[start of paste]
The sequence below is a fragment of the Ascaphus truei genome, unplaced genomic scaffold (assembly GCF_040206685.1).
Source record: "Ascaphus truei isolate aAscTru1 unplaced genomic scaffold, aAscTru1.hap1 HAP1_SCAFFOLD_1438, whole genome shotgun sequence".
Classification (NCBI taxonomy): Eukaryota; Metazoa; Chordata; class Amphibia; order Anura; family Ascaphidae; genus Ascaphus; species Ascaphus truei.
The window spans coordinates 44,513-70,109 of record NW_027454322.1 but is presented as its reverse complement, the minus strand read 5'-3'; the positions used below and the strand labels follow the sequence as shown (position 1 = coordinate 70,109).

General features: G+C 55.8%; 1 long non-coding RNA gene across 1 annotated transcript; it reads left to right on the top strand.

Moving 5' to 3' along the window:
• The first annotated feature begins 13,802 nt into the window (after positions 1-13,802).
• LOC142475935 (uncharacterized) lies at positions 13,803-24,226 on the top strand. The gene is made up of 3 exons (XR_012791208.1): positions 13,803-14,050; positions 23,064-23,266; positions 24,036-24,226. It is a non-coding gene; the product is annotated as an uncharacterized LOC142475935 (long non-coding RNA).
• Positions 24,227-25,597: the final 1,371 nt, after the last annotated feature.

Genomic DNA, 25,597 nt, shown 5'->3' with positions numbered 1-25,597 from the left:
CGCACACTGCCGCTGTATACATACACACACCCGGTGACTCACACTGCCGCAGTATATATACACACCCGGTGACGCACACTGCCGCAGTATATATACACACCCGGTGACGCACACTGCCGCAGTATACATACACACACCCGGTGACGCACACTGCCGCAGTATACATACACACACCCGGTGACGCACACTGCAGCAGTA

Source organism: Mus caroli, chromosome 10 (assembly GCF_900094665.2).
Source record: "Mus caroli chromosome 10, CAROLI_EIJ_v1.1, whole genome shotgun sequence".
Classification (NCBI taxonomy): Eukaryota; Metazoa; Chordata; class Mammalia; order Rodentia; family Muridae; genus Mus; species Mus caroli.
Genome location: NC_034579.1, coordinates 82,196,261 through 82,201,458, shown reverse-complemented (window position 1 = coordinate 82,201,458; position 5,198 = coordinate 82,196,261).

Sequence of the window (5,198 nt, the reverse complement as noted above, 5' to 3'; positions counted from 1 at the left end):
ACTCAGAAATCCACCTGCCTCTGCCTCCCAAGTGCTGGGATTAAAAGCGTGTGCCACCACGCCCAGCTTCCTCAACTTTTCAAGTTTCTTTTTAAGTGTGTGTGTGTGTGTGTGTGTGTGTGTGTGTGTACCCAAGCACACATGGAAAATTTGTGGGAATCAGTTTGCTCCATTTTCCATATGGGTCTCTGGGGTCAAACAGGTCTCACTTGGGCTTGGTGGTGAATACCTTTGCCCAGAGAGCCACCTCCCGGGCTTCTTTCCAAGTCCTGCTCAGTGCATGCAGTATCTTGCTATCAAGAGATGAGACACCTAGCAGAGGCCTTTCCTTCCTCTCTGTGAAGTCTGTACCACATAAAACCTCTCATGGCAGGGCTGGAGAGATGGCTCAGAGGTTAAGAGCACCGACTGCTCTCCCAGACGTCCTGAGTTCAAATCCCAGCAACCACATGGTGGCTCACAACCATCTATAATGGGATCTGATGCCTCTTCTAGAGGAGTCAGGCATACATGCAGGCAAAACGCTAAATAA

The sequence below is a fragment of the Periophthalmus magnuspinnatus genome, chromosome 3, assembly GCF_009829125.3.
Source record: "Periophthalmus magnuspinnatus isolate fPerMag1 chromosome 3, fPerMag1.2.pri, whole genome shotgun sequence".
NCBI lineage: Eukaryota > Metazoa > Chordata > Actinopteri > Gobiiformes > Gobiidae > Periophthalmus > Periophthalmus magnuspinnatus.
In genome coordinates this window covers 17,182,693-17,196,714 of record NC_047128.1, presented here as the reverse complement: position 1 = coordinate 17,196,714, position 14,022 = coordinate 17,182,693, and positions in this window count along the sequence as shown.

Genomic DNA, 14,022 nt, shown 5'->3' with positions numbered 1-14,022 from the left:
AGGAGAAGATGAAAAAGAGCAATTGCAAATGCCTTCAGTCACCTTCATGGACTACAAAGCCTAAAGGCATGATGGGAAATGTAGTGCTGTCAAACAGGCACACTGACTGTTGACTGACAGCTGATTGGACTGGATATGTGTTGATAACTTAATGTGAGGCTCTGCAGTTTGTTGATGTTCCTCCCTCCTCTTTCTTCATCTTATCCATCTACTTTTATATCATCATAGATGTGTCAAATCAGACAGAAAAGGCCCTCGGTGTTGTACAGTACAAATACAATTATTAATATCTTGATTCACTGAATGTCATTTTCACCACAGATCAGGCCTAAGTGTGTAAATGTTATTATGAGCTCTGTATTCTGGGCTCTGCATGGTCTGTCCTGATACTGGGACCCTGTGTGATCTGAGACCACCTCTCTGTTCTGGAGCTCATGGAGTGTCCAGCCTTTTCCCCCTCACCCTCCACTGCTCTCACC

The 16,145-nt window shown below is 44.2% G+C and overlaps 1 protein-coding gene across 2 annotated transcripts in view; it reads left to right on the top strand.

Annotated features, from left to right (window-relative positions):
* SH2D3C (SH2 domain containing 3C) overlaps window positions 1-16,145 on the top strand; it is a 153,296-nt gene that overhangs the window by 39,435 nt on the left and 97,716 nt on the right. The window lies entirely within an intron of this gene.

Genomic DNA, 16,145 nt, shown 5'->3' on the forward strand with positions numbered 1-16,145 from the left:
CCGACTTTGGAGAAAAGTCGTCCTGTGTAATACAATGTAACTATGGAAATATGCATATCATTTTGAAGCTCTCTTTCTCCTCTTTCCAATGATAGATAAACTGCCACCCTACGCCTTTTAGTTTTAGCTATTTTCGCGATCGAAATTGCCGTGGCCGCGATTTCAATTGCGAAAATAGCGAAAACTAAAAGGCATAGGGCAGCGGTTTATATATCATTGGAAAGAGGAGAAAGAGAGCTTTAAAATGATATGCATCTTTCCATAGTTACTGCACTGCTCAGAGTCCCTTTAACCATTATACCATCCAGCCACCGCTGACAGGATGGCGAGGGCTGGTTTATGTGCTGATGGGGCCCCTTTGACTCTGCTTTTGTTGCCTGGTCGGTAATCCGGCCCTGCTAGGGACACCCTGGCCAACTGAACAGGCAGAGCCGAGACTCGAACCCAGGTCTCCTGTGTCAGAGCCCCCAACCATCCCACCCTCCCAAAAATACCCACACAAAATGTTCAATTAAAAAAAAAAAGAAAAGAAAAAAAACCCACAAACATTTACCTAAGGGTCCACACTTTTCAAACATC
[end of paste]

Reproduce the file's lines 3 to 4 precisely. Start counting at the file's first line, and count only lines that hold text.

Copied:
Classification (NCBI taxonomy): Eukaryota; Metazoa; Chordata; class Amphibia; order Anura; family Ascaphidae; genus Ascaphus; species Ascaphus truei.
The window spans coordinates 44,513-70,109 of record NW_027454322.1 but is presented as its reverse complement, the minus strand read 5'-3'; the positions used below and the strand labels follow the sequence as shown (position 1 = coordinate 70,109).